Bitcoin at its lowest point, market collapsing, layoffs at industry start-ups, the state of El Salvador in the red… The whole sphere of “cryptos” is suffering a real crash.
“Last week my loss was more than 800 euros, I don’t dare look there anymore…”, Wael, 20, half amused, half worried. Last year, he invested in the UOS cryptocurrency, made by the company Ultra and backed by video game giant Ubisoft. This delivery man from the Paris region does not hide it: he started with a profit, hoping to “easily make money”, but with a certain amount. He didn’t put all his savings, only a nest egg of 1,200 euros, on the idea of ”boarding the crypto train before he left”. However, it has now lost most of its stake, caught in the whirlwind of a crypto asset value collapse, like many investors. Last November, bitcoin peaked at nearly $69,000. Today it is worth less than 20,000. A -70% free fall for the queen of cryptocurrencies. And the correction is even more severe for thousands of other cryptos, some of which have gone out of business.
In recent years, the appreciation of bitcoin, driven by selfish speculators, has led those interested in the subject to have a kind of absolute faith in cryptography, as if the technology were the (liberal) answer to many financial problems. Except that the collapse of the entire industry, twice as fast as the Nasdaq, has cast doubt on the Technology Stock Exchange in the midst of a period of inflation, beliefs and certainties. For the economist Marc Touati, chairman of the ACDEFI cabinet, mass is said:
“We have just witnessed the bursting of the crypto bubble. Unfortunately, as with other speculative bubbles, most small investors arrived just before the collapse, and they are the ones who will lose the most.”
But that didn’t deter those who put their money into lines of computer code. Like Clément Vannier, 23, just graduated, who noted a correction “between 5,000 and 6,000 euros” on his investments in bitcoin and Ethereum. Nevertheless, this fine crypto expert puts it into perspective: “Don’t panic. I believed strongly in these technologies, and I still do. It’s a very unstable and unstable environment, and as long as we haven’t sold, we haven’t lost. »
However, there are a few rare smaller airlines that are more overwhelmed. As Daniel, a young Englishman, shares his dismay on YouTube: “Everyone said bitcoin would easily exceed $100,000, so even if I bought it for $50,000, I was confident. I invested $7,000 in bitcoins, and today it’s worth half that… I’m sorry I believed everyone who said it was easy to become a millionaire with cryptos. “.
Source (https://www.nouvelobs.com/economie/20220630.OBS60336/les-fauches-crypto-currencies-i’m-pissed-to-have-believe-those-who-said-it-was-easy-to become a millionaire.html)
The El Salvador case
The pill is even harder for people in El Salvador to swallow. Spurred on by its young president, Nayib Bukele, the country has made bitcoin its official currency, with a dual ambition. First, to free ourselves from the US dollar, which replaced the local currency twenty years ago, while proposing to save bank commissions on money transfers from Salvadorans working abroad (funds that weigh heavily on nearly a quarter of GDP).
But beyond this momentum, Bukele has also decided to convert more than $105 million of the country’s monetary reserve into bitcoins. Amount that has since lost more than half of its value and amounts to $48 million. Not to mention that the entire legal tender implementation cost about $425 million. But Bukele continues to believe in it, Twitter reports.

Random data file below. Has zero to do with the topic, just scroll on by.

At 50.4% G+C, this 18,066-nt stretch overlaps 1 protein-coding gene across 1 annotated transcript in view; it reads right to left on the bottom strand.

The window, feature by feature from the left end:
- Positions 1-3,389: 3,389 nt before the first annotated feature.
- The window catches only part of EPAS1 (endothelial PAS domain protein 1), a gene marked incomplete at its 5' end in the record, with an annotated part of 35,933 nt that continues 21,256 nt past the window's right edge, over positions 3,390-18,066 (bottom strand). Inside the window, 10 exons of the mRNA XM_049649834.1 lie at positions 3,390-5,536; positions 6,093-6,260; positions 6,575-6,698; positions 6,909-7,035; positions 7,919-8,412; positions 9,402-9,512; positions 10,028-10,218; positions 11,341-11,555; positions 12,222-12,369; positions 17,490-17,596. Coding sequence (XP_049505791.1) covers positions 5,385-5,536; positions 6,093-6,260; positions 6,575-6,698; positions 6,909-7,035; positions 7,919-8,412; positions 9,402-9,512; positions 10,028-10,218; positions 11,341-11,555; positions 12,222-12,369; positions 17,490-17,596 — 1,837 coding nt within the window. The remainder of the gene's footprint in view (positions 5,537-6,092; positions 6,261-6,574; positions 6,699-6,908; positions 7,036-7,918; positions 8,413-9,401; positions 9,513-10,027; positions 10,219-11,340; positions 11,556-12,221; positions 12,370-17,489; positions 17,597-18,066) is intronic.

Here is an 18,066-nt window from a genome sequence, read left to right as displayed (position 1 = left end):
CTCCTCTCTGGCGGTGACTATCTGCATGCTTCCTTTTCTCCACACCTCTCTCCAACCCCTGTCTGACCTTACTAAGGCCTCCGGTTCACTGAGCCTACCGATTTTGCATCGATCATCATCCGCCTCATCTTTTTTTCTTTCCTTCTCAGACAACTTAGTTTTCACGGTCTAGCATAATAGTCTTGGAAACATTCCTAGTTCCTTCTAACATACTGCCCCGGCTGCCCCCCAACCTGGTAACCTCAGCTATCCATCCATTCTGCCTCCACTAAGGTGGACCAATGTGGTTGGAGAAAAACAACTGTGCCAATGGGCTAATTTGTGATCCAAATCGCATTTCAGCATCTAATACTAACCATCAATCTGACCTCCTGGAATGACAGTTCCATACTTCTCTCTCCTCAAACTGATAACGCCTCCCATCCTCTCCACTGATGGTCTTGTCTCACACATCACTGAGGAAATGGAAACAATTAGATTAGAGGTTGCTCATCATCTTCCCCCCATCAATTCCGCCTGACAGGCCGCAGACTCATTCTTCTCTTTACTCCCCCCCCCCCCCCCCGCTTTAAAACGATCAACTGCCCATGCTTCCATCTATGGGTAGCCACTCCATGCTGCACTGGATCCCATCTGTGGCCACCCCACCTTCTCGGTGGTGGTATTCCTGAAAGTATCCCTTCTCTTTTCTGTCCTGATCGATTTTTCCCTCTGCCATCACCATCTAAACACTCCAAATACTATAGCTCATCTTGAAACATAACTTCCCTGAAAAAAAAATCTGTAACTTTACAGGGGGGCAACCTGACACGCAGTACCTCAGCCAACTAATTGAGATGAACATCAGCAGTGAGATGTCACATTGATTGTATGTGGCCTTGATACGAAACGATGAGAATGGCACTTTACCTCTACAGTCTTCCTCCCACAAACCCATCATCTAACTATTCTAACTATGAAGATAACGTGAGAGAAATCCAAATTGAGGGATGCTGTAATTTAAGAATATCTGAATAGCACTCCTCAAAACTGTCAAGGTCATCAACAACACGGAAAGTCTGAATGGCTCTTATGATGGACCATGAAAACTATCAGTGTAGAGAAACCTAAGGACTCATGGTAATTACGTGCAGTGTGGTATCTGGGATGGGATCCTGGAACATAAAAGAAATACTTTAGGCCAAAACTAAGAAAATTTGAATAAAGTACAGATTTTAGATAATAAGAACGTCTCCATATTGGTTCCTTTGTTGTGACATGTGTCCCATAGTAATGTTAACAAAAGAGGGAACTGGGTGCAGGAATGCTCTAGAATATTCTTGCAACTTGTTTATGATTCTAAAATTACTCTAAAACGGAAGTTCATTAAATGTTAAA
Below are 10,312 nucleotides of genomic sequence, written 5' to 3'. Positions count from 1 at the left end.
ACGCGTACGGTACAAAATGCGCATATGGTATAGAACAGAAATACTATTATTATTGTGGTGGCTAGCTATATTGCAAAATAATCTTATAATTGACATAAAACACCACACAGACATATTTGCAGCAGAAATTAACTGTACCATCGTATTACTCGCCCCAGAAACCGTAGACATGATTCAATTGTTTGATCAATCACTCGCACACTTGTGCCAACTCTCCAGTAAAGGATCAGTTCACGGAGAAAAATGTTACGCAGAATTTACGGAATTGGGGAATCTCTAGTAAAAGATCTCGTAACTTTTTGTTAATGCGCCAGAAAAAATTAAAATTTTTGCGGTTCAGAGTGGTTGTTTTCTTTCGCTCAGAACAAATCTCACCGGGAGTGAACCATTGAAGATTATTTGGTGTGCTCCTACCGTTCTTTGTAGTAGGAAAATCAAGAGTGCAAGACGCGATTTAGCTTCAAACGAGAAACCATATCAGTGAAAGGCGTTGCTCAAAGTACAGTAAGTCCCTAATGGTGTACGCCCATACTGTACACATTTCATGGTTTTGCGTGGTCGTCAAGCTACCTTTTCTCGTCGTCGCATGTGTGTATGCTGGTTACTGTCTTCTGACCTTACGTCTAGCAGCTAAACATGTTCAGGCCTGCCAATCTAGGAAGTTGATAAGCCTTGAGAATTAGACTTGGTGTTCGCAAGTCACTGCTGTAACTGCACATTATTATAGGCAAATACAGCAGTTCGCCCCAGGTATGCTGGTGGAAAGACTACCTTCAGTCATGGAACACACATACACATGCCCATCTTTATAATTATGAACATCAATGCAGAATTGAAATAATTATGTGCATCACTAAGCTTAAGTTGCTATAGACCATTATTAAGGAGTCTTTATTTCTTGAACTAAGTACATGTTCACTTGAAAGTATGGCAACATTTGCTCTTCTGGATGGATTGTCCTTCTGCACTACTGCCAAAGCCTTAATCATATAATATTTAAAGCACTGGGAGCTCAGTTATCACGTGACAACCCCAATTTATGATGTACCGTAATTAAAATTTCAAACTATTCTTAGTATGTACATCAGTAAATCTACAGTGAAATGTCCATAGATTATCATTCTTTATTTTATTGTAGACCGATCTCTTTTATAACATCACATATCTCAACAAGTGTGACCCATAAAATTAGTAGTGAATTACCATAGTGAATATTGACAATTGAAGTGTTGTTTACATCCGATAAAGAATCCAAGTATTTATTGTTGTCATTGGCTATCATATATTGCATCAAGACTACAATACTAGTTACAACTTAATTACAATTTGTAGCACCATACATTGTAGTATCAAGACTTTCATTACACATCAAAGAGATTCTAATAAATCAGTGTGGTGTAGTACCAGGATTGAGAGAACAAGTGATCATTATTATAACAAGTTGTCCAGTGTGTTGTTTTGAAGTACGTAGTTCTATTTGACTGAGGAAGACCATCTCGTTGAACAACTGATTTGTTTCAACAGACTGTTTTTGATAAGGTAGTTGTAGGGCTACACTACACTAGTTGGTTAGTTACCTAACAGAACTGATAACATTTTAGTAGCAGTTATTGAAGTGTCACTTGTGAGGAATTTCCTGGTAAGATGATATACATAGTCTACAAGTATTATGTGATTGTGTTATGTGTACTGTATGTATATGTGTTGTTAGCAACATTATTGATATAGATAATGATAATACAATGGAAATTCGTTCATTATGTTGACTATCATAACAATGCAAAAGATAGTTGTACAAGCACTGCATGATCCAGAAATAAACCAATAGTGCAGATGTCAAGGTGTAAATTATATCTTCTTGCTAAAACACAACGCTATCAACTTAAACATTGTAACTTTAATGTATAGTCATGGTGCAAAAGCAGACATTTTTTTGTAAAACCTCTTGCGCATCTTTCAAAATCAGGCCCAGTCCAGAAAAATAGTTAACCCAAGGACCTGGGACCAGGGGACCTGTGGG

Except his economic bet is of serious concern. JPMorgan Bank and the International Monetary Fund (IMF) have warned that El Salvador is “on an unsustainable path”, with very large financing needs and exploding government debt. So much so that the Fitch Ratings agency downgraded the country’s rating and insurance contracts covering a potential default saw their levels rise by more than 300%.
G20 Watchdog Proposes First Global Cryptocurrency Rules In October
The Financial Stability Board (FSB) said Monday it would propose “robust” global rules for cryptocurrencies in October, following recent market turmoil that emphasized the need to regulate the “speculative” sector.
The FSB, a body made up of regulators, treasury officials and central bankers from the Group of 20 Economies (G20), has so far limited itself to overseeing the cryptocurrency industry and says it poses no systemic risk.
But recent turmoil in crypto markets has highlighted their volatility, structural vulnerabilities and growing ties to the wider financial system, the FSB said.
“The failure of a market participant, in addition to imposing potentially large losses on investors and threatening market confidence due to the crystallization of behavioral risk, can also quickly transfer risk to other parts of the market. the FSB said in a statement.
The value of bitcoin, the largest cryptocurrency, is down about 70% from its all-time high of $69,000 in November and traded at $20,422 Monday, causing many investors losses.
The TerraUSD stablecoin crashed earlier this year, and withdrawals and transfers from major cryptocurrency firms Celsius Network and Voyager Digital rocked the markets.
Stablecoins must be subject to robust regulation if used as a means of payment, according to the FSB.
The FSB has no legislative power, but its members commit to applying its regulatory principles in their own jurisdictions. The watchdog is lagging behind the European Union, a key FSB member, which has agreed comprehensive new rules for the cryptocurrency market this month. The FSB said cryptocurrencies are primarily used for “speculative purposes”, but do not operate in a “regulation-free space” and must comply with relevant existing rules. Many countries require cryptocurrency companies to have anti-money laundering checks.o
Source: © Zonebourse
with Reuters 2022
Edition number: 448